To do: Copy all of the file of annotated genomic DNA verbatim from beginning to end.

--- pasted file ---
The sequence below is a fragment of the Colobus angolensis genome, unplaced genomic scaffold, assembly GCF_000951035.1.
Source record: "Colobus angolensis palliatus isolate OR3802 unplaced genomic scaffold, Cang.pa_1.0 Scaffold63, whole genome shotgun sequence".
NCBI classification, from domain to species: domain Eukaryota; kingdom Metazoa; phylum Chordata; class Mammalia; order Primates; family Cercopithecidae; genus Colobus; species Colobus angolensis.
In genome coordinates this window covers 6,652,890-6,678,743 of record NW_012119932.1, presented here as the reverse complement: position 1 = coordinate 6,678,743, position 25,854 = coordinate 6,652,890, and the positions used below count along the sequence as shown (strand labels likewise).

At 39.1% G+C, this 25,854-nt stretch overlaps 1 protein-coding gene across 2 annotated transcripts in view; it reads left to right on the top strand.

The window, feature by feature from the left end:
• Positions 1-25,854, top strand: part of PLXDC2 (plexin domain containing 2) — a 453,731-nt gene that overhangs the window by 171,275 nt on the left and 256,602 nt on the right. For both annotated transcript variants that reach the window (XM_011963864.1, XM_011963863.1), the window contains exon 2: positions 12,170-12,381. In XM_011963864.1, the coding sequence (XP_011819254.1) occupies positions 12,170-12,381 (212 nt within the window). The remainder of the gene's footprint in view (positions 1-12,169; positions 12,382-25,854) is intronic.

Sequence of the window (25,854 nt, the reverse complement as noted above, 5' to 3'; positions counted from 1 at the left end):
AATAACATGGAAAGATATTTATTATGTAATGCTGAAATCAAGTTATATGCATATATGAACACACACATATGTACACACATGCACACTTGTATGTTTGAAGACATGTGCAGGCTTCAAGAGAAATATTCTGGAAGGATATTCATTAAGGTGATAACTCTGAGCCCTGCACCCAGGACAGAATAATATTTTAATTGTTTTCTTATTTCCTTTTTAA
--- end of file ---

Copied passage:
The sequence below is a fragment of the Colobus angolensis genome, unplaced genomic scaffold, assembly GCF_000951035.1.
Source record: "Colobus angolensis palliatus isolate OR3802 unplaced genomic scaffold, Cang.pa_1.0 Scaffold63, whole genome shotgun sequence".
NCBI classification, from domain to species: domain Eukaryota; kingdom Metazoa; phylum Chordata; class Mammalia; order Primates; family Cercopithecidae; genus Colobus; species Colobus angolensis.
In genome coordinates this window covers 6,652,890-6,678,743 of record NW_012119932.1, presented here as the reverse complement: position 1 = coordinate 6,678,743, position 25,854 = coordinate 6,652,890, and the positions used below count along the sequence as shown (strand labels likewise).

At 39.1% G+C, this 25,854-nt stretch overlaps 1 protein-coding gene across 2 annotated transcripts in view; it reads left to right on the top strand.

The window, feature by feature from the left end:
• Positions 1-25,854, top strand: part of PLXDC2 (plexin domain containing 2) — a 453,731-nt gene that overhangs the window by 171,275 nt on the left and 256,602 nt on the right. For both annotated transcript variants that reach the window (XM_011963864.1, XM_011963863.1), the window contains exon 2: positions 12,170-12,381. In XM_011963864.1, the coding sequence (XP_011819254.1) occupies positions 12,170-12,381 (212 nt within the window). The remainder of the gene's footprint in view (positions 1-12,169; positions 12,382-25,854) is intronic.

Sequence of the window (25,854 nt, the reverse complement as noted above, 5' to 3'; positions counted from 1 at the left end):
AATAACATGGAAAGATATTTATTATGTAATGCTGAAATCAAGTTATATGCATATATGAACACACACATATGTACACACATGCACACTTGTATGTTTGAAGACATGTGCAGGCTTCAAGAGAAATATTCTGGAAGGATATTCATTAAGGTGATAACTCTGAGCCCTGCACCCAGGACAGAATAATATTTTAATTGTTTTCTTATTTCCTTTTTAA